The main storyline of Joe going to another game warden's district for Governor Rulon gives a couple of surprises. Nice writing by Mr. Box, again, and the conclusion will keep you dangling. As I stated above, now I have to wait for the next book to come out and I hope it is soon. Mr. Box has a way of drawing you into his storylines and Stone Cold is no different.

If you are new to reading C. J. Box and his Joe Pickett series, I highly suggest you read the whole series. A great reading experience is waiting for you.
28 internautes sur 33 ont trouvé ce commentaire utile 
5.0 étoiles sur 5 #14 in the Joe Pickett series is another winner 26 janvier 2014
Par Cheryl Stout - Publié sur
Format:Relié|Commentaire client Vine pour produit gratuit (De quoi s'agit-il?)
I am a C.J. Box fan and have been since his first Joe Pickett story Open Season. I have read all of this series and all of his stand-alone books too. This book is definitely a series book, NOT a stand-alone. You could enjoy it if you've not read the other Joe Pickett offerings but why cheat yourself out of the pleasure of reading the others?

"Stone Cold" has all the best qualities that have made me love his other books - non-stop action, a protagonist that is easy to identify with, a gorgeous setting in my beloved Wyoming.

Joe Pickett is still working as a Wyoming game warden but also is troubleshooting for the Governor. He goes into the Black Hill country of Wyoming in this tale, trying to find out the worst about a wealthy landowner/philanthropist. And his troubles start almost immediately.

As always, Joe tries to juggle work with his home life and two of his daughters have side tales of their own in the book.

If you enjoy suspense, mysteries, books about Wyoming, or just an exciting well-written story, you won't go wrong with this or any of author Box's books.
13 internautes sur 15 ont trouvé ce commentaire utile 
3.0 étoiles sur 5 I had high hopes early on 30 janvier 2014
Par Wandering boy - Publié sur
Format:Relié|Commentaire client Vine pour produit gratuit (De quoi s'agit-il?)
Having read all the Joe Pickett novels, I was really excited to read "Stone Cold" and from the very first it grabs you like all of these novels. There are two things going on that area a threat, but sadly, only one gets developed fully. It was almost like once he put it in the book he kind of ran out of ways to make it play out, so he just finished it in six pages at the end of the book.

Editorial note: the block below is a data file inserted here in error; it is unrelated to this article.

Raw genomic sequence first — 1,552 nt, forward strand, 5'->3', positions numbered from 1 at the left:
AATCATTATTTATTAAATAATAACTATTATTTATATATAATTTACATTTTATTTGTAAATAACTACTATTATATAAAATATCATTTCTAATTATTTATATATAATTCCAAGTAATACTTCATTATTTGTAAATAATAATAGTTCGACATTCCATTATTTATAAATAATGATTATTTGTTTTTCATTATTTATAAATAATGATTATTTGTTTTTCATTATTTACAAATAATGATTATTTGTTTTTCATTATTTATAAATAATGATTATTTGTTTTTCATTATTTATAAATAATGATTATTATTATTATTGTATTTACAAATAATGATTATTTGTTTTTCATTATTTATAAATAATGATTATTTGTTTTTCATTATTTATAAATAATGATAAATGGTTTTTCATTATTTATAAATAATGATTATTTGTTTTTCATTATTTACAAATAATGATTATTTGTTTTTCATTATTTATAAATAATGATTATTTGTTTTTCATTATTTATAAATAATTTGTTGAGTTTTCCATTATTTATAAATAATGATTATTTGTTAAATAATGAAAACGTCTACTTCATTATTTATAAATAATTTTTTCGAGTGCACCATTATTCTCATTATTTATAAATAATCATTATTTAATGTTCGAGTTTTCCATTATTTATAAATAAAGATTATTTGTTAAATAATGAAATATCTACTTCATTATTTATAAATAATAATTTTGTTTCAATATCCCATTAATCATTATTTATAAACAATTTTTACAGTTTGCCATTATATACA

Also unfortunately, the main plot develops well but then there are only 30 pages left in the book and even with the main plot it seems like all at once he ran out of ideas on what to do with it and just kind of wrapped it up, and not altogether satisfactorily.
The book read well, flows well, but has a very quick and disappointing ending.
Also some very serious moral lines are crossed in the book which leaves a rather bad taste. The sub plot that ends quickly without really being developed, ends in a totally unbelievable and unrealistic manner. Not believable at all.
Not Box's best work. Kind of a "beach read" this spring, then leave it in the condo or hotel or on the plane for someone else.
It's ok.
15 internautes sur 19 ont trouvé ce commentaire utile 
5.0 étoiles sur 5 A high-society hit man in Wyoming? 23 janvier 2014
Par Patto - Publié sur
Format:Relié|Commentaire client Vine pour produit gratuit (De quoi s'agit-il?)
Joe Pickett, modest game warden and dedicated family man, occasionally has to play another role. The governor keeps him on call as a troubleshooter. Joe has a talent for getting in the thick of any trouble that's brewing, and figuring out what's going on. This time the governor is in a rare mood to cooperate with the FBI. He wants Joe to help them gather information about a certain rich man living in Medicine Wheel. Rumors have been heard in elite circles that Wolfgang Templeton is involved in murder for hire.

And so Joe sets off for Medicine Wheel, a depressed town in beautiful country. The hills are full of malcontents, well armed and on the dole.

Joe goes disguised as himself – a warden sent to help the local game warden with a special project. The fun begins at once. Joe meets one menacing character after another. The outcome is sometimes humorous, more often life threatening.

If you've been following the series, as I have, you'll be pleased by the reappearance of Joe's complex friend Nate Romanowski, master falconer and wanted man. Nate is dealing with an interesting moral dilemma in this book.

As always, Joe's personal life is full of dramas, since he has three teenage daughters and a mother-in-law who hates him. His attractive wife is good at doing Internet research through unofficial channels. She acts as Joe's long-distance assistant.

I found Stone Cold to be thoroughly enjoyable, with plenty of action and plenty of opportunities for our good-hearted game warden to cleverly outsmart the bad guys. This is an excellent addition to an excellent series.